The whole problem, it seems to me, is knowing what to use as foundation stone, and what to discard. I am a traditionalist in some ways, but I believe that a blind clinging to tradition is simply impossible. We're learning each year how outmoded things we once accepted as fact have become. At the end of the 19th Century, people seriously discussed the day coming when no patent office would be needed, because everything useful had allegedly already been invented. Genetic research, to name a single field, will show us within fifteen years that most of what we believe now about the genetic basis for behavior is either wrong or crude. We have used our limited telescopes to confirm what we have known intuitively for generations--that we are surrounded by other planets circling other stars.

But there are a few lessons that we can learn even amid the blur. One is that non-engagement is not an option. Every nation lives in a world from which it is nearly impossible to withdraw. But the other lesson matters just as much--engagement must be positive and useful, and it will not suffice that it stems from misplaced idealism.

I personally believe there is room enough for a vast many of the world's faiths and philosophies. I believe that the problems are so large as to swallow most of them, and require additional ones to be improvised and devised. But all of the laws and all of the prophets aren't going to amount to much if the gunfire doesn't quiet, and the disparities don't get addressed. I'm not saying there's no place for security and a military. That's not my view. But the problems are too large even for governments.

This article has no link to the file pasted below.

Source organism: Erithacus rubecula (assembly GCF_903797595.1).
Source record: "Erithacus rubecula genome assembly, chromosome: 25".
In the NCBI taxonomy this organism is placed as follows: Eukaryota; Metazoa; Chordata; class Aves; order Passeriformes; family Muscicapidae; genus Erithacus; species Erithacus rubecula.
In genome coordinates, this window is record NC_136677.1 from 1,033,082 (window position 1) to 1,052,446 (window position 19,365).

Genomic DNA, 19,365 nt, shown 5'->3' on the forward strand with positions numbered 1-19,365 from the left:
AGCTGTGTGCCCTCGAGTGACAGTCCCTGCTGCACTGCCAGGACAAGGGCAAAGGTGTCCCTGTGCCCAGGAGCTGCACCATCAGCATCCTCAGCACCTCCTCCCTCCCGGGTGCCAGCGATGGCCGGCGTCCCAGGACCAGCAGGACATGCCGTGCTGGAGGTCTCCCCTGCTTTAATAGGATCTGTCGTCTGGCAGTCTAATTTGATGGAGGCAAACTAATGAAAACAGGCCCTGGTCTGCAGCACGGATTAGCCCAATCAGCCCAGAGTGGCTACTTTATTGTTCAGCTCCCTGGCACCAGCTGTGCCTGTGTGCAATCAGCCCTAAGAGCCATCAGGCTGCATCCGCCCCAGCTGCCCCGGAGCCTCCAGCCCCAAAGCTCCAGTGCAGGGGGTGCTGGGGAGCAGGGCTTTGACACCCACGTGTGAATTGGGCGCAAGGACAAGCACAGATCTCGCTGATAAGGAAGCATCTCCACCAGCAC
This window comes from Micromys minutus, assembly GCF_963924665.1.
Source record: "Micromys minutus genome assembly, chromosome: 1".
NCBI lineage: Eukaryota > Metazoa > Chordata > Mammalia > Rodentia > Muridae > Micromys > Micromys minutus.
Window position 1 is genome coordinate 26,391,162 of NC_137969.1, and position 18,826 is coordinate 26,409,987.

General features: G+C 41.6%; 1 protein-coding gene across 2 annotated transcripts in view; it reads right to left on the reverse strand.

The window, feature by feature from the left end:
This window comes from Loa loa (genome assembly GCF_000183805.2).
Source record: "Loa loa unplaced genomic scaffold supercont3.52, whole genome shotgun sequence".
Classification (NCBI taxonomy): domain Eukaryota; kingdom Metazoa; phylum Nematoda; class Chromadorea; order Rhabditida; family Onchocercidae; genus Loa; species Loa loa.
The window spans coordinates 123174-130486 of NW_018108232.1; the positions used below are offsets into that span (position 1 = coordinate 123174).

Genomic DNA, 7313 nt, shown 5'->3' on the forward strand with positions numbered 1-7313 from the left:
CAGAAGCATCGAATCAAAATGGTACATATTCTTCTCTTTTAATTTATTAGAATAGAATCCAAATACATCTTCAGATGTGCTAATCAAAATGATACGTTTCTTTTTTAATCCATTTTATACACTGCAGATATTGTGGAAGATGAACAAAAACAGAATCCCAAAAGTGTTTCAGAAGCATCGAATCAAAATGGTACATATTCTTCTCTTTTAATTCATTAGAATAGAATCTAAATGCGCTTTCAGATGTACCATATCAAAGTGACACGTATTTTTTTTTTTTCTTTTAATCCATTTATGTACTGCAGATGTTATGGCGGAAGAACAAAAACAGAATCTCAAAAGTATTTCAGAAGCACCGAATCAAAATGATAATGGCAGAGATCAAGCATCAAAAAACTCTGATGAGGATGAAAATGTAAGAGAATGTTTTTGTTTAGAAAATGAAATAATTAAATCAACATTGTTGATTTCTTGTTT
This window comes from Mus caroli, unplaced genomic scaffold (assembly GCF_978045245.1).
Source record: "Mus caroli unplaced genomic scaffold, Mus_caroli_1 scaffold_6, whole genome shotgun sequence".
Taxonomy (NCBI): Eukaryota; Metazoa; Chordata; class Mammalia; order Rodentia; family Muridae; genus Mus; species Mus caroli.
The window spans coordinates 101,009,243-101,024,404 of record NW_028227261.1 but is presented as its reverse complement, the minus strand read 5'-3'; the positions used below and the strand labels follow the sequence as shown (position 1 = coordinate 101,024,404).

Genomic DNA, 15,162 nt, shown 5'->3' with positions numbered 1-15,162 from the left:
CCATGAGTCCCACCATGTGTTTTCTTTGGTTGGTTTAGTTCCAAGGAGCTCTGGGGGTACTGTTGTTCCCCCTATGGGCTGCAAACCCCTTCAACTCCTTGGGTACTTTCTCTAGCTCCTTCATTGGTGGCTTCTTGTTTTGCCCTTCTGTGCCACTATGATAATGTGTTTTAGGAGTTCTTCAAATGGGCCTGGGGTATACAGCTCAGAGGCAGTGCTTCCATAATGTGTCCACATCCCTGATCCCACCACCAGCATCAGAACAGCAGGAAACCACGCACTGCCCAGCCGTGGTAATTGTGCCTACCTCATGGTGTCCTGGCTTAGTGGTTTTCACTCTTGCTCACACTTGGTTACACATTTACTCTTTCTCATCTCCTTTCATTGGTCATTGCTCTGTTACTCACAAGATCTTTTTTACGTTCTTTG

We can see the molars being drilled. Perhaps a few teeth can be saved. But when it is all over, the only hope is for simple kindness and tolerance. I think that those things, more than fundamentalism and efficient killing technology, are the hope we have left.

But in order to move from platitude to reality, folks are going to have to vote and
speak and dream and do. That's always the hard part. The pontificating is the easy part.

After the Cold War ended, I recognized that we were moving into a more delicate, sensitive time. But I never thought that I'd see such ambiguity and confusion.
I don't know the "big answers" or really even the "big questions".

But I'm watching the ants streaming from the ant hills, and wondering what will be left of the ant hills when this phase is done.